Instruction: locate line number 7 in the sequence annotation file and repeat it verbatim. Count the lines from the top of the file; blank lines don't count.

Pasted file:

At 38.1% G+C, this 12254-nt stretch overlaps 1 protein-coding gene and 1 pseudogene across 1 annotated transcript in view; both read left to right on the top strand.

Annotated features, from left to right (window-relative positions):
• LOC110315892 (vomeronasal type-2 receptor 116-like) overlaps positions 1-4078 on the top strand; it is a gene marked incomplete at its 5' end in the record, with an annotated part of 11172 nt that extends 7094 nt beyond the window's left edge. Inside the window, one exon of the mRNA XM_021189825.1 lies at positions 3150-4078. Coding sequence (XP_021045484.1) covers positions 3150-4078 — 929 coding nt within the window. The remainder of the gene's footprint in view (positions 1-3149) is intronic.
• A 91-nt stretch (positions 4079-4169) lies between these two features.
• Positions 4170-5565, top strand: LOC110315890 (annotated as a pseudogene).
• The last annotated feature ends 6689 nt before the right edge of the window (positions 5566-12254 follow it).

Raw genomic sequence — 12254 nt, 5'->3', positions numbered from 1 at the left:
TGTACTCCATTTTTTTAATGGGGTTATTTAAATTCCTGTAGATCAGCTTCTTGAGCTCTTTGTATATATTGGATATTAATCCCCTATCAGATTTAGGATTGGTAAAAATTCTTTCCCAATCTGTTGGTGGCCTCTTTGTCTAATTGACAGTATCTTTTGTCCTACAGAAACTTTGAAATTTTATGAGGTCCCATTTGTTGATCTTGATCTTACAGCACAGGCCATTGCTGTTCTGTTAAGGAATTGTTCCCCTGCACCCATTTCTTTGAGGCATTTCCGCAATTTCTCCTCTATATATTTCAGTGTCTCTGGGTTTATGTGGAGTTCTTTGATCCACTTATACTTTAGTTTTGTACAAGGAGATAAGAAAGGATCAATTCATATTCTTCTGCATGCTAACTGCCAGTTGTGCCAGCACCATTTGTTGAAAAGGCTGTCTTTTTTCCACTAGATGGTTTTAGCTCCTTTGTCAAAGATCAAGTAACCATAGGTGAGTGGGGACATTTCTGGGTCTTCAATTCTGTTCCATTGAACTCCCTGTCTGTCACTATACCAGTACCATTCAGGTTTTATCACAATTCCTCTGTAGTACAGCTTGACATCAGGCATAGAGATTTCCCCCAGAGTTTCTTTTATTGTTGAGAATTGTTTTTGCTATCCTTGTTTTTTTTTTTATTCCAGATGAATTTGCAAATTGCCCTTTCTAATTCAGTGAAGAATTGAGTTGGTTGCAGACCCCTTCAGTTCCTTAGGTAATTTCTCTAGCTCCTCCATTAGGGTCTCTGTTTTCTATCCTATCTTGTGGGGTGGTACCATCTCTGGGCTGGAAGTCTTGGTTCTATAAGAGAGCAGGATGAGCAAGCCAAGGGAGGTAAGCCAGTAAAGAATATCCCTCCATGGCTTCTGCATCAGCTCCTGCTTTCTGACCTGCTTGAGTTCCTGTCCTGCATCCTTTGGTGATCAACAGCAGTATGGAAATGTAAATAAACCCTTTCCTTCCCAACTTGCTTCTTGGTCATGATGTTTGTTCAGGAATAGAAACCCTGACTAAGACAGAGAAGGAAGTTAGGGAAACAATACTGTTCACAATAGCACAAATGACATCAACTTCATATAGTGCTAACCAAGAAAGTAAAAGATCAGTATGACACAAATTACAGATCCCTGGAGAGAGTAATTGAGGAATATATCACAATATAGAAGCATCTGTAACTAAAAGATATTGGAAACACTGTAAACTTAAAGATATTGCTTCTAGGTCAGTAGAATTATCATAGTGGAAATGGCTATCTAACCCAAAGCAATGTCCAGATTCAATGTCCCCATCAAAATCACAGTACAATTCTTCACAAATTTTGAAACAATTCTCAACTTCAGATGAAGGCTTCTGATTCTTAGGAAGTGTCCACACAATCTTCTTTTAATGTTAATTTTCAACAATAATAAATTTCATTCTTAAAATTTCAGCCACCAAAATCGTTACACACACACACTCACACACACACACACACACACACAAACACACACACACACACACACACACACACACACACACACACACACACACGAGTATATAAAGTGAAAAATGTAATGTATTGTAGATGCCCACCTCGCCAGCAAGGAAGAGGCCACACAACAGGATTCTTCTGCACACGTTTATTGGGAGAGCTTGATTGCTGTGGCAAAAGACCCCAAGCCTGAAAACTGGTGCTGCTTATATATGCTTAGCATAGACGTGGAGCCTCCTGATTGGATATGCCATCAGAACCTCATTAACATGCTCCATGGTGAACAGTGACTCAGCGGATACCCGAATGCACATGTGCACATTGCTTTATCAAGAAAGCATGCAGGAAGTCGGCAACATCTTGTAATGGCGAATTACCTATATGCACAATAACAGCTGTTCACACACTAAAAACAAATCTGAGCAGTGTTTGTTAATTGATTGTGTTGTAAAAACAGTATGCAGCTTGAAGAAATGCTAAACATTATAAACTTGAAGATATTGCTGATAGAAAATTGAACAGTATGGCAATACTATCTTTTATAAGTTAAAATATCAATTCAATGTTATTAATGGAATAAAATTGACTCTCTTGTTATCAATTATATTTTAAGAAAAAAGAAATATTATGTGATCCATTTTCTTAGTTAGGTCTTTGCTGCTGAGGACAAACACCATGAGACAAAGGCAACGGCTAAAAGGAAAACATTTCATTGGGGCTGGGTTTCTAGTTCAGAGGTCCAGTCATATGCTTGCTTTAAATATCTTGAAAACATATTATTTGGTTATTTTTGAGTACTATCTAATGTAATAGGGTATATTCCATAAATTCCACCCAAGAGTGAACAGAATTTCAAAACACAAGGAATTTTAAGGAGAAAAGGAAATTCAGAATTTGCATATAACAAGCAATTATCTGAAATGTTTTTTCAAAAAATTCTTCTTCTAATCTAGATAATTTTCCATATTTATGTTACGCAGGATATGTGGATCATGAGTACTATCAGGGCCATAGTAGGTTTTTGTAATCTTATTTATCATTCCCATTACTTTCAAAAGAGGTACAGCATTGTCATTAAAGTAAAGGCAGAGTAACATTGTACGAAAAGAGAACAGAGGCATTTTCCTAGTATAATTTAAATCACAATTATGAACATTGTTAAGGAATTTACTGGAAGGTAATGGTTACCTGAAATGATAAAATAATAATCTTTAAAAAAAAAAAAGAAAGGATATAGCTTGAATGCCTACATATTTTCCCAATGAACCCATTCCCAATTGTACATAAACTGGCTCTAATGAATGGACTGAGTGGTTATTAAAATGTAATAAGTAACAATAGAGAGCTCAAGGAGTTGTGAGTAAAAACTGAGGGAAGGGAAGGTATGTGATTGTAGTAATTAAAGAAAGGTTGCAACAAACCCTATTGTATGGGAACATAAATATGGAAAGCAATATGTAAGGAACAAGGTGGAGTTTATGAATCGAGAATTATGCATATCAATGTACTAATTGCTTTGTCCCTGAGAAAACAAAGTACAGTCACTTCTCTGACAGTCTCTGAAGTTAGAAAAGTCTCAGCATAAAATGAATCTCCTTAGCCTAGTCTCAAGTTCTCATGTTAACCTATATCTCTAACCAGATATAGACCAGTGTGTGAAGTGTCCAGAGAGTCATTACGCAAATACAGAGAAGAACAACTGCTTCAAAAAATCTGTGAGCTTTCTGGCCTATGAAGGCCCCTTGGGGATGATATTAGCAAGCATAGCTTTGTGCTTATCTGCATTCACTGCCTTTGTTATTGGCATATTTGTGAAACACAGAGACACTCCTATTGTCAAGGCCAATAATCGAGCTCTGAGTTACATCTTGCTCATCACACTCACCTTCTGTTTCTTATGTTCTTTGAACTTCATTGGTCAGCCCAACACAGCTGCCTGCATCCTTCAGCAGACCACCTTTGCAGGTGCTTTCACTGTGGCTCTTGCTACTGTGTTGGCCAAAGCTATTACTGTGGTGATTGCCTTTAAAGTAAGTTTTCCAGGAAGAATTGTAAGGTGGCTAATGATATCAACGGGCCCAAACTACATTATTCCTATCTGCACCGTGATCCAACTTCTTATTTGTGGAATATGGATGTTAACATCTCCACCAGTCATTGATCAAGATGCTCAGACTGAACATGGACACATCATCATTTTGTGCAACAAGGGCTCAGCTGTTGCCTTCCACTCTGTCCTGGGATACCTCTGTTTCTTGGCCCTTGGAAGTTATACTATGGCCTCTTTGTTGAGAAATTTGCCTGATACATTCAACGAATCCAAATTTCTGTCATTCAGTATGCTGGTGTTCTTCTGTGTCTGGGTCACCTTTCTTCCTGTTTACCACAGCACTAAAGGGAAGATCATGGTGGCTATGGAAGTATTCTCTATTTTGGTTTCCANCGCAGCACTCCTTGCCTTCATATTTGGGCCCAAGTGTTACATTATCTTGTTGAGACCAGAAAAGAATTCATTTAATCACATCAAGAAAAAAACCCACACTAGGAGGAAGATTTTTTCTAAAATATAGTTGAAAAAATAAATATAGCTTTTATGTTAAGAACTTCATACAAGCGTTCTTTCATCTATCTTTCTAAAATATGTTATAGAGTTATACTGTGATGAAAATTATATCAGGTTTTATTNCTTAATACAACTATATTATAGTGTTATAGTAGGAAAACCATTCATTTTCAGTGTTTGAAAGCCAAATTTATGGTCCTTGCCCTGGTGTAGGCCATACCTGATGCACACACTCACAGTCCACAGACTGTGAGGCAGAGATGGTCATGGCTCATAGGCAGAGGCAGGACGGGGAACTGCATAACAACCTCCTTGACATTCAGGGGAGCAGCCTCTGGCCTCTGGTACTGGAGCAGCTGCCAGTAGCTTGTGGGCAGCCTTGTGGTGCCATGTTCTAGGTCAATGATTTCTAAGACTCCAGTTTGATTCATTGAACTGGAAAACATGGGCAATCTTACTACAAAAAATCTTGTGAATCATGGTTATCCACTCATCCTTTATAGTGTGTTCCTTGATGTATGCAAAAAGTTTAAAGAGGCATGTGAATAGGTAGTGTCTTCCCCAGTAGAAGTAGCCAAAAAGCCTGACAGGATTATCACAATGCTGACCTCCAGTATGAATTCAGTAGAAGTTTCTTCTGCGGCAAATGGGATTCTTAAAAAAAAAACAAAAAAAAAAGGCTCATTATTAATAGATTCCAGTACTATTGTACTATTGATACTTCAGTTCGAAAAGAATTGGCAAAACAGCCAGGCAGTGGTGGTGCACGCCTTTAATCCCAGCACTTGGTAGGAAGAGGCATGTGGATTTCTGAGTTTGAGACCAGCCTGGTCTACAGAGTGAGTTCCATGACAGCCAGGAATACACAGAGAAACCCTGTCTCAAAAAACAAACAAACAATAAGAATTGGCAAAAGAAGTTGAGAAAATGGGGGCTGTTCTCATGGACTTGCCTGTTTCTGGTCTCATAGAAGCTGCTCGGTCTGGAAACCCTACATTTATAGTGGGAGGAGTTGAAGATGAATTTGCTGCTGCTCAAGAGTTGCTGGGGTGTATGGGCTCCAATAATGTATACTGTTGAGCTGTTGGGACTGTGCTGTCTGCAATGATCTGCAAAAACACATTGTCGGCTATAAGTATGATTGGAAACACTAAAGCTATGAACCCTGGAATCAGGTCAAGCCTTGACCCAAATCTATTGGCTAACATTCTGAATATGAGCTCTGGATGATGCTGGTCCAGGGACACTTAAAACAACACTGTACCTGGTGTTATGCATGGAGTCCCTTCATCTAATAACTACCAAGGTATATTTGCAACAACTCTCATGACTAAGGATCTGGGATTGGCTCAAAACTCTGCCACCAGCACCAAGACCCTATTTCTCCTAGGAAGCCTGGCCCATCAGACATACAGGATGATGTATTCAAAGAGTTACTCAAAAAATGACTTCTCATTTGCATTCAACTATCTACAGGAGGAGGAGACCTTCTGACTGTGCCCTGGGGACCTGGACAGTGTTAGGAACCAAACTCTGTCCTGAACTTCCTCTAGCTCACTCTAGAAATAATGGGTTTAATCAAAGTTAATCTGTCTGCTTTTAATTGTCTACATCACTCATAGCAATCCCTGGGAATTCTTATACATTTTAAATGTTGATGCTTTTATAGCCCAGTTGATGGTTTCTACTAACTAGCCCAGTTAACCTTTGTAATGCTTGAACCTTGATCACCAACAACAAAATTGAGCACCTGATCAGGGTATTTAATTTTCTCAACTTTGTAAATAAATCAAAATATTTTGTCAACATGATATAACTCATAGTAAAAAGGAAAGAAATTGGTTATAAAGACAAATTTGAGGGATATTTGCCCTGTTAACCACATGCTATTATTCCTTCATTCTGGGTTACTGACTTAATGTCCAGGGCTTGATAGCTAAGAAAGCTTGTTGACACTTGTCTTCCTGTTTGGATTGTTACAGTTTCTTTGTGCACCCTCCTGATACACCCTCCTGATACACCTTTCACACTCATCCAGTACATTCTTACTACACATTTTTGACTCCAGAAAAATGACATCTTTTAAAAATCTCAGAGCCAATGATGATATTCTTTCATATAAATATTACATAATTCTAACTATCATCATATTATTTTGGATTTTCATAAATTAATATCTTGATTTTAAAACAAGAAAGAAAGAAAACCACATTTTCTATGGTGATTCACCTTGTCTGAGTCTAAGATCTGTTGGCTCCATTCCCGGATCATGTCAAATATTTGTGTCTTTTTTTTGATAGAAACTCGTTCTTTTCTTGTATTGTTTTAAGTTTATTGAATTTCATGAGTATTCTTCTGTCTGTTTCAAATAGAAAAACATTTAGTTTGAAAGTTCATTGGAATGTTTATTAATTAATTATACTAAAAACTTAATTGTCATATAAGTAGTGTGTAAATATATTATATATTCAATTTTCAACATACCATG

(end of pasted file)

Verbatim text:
Raw genomic sequence — 12254 nt, 5'->3', positions numbered from 1 at the left: